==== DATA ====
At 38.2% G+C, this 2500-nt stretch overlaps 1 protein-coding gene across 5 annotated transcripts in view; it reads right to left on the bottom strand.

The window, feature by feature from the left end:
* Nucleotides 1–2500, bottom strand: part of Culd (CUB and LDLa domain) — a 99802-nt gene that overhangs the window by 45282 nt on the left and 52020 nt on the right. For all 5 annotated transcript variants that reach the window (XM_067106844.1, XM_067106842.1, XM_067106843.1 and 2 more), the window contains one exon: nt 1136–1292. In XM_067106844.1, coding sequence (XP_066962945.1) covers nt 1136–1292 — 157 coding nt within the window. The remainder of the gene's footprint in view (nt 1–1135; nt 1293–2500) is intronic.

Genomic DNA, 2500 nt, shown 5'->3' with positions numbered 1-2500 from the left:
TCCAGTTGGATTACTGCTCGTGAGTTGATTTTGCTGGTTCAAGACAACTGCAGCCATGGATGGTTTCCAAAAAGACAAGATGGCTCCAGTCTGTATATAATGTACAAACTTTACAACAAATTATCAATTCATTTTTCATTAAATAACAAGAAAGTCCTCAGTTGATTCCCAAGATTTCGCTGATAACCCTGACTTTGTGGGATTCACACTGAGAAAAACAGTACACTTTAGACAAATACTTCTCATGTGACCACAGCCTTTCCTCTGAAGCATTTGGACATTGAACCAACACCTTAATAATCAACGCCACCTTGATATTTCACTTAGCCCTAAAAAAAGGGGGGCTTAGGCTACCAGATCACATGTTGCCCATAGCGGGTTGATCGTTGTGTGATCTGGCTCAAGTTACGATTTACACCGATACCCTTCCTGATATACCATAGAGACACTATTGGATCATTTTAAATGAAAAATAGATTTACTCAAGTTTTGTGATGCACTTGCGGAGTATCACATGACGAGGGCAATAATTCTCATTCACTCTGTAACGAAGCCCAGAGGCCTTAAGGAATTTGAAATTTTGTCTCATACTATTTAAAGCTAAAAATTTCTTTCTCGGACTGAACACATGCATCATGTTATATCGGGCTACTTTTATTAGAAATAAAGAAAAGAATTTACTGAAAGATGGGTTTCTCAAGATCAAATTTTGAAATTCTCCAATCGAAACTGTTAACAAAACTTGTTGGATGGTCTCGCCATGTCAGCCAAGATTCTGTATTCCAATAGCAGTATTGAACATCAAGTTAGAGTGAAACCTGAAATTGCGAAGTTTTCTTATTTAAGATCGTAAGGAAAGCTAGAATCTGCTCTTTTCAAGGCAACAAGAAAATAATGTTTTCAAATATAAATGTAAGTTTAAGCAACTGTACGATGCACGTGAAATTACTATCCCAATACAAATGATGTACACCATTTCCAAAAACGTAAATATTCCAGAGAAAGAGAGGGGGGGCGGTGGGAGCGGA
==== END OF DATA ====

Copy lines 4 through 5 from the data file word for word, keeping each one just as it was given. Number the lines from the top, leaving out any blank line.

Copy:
Genomic DNA, 2500 nt, shown 5'->3' with positions numbered 1-2500 from the left:
TCCAGTTGGATTACTGCTCGTGAGTTGATTTTGCTGGTTCAAGACAACTGCAGCCATGGATGGTTTCCAAAAAGACAAGATGGCTCCAGTCTGTATATAATGTACAAACTTTACAACAAATTATCAATTCATTTTTCATTAAATAACAAGAAAGTCCTCAGTTGATTCCCAAGATTTCGCTGATAACCCTGACTTTGTGGGATTCACACTGAGAAAAACAGTACACTTTAGACAAATACTTCTCATGTGACCACAGCCTTTCCTCTGAAGCATTTGGACATTGAACCAACACCTTAATAATCAACGCCACCTTGATATTTCACTTAGCCCTAAAAAAAGGGGGGCTTAGGCTACCAGATCACATGTTGCCCATAGCGGGTTGATCGTTGTGTGATCTGGCTCAAGTTACGATTTACACCGATACCCTTCCTGATATACCATAGAGACACTATTGGATCATTTTAAATGAAAAATAGATTTACTCAAGTTTTGTGATGCACTTGCGGAGTATCACATGACGAGGGCAATAATTCTCATTCACTCTGTAACGAAGCCCAGAGGCCTTAAGGAATTTGAAATTTTGTCTCATACTATTTAAAGCTAAAAATTTCTTTCTCGGACTGAACACATGCATCATGTTATATCGGGCTACTTTTATTAGAAATAAAGAAAAGAATTTACTGAAAGATGGGTTTCTCAAGATCAAATTTTGAAATTCTCCAATCGAAACTGTTAACAAAACTTGTTGGATGGTCTCGCCATGTCAGCCAAGATTCTGTATTCCAATAGCAGTATTGAACATCAAGTTAGAGTGAAACCTGAAATTGCGAAGTTTTCTTATTTAAGATCGTAAGGAAAGCTAGAATCTGCTCTTTTCAAGGCAACAAGAAAATAATGTTTTCAAATATAAATGTAAGTTTAAGCAACTGTACGATGCACGTGAAATTACTATCCCAATACAAATGATGTACACCATTTCCAAAAACGTAAATATTCCAGAGAAAGAGAGGGGGGGCGGTGGGAGCGGA